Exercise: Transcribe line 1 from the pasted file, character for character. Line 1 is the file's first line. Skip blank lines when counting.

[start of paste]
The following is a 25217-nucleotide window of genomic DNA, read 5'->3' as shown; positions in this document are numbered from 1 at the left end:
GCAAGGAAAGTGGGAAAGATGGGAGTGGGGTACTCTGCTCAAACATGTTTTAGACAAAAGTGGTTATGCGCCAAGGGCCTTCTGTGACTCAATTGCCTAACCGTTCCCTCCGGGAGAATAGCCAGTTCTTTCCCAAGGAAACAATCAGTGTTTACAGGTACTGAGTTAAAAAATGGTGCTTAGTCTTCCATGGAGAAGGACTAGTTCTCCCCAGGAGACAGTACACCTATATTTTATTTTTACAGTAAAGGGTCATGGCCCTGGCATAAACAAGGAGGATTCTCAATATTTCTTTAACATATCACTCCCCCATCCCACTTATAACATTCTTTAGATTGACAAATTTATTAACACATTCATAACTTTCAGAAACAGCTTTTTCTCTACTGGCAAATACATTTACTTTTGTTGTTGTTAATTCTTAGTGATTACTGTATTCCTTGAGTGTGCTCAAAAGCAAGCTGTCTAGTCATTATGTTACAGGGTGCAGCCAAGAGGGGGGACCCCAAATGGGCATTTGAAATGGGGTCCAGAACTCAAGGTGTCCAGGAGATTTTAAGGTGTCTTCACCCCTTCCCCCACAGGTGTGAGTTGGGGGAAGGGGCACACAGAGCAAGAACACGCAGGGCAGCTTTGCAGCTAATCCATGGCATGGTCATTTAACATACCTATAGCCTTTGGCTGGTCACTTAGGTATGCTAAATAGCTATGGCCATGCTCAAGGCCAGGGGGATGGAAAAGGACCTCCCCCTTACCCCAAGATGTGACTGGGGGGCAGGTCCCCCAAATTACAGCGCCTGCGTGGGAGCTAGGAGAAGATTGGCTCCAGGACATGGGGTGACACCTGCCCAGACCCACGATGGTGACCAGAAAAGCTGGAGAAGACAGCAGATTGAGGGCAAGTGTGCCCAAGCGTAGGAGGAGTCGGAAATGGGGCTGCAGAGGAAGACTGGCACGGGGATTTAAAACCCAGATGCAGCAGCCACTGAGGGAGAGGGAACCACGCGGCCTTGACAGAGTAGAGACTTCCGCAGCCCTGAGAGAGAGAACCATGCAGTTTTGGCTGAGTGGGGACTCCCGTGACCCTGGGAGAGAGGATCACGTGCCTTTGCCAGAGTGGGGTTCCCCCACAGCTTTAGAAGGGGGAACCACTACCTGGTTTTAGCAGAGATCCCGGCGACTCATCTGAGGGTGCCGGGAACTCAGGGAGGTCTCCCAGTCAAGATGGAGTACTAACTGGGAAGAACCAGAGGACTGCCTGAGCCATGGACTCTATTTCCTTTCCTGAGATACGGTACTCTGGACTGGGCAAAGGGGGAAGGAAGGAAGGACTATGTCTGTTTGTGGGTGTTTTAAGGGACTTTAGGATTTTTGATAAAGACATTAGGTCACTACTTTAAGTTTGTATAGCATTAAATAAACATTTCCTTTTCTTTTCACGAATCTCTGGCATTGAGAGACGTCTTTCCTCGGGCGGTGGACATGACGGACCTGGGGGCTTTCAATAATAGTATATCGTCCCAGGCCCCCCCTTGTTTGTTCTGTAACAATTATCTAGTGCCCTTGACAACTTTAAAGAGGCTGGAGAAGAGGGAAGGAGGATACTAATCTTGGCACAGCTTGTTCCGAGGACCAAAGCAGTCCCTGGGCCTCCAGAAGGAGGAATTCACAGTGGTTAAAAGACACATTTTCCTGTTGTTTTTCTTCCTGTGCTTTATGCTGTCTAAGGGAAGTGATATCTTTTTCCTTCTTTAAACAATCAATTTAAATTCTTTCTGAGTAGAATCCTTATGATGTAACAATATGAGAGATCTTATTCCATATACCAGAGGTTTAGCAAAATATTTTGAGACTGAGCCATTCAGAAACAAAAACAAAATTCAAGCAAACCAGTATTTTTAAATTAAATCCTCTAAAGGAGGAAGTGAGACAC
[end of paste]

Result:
The following is a 25217-nucleotide window of genomic DNA, read 5'->3' as shown; positions in this document are numbered from 1 at the left end: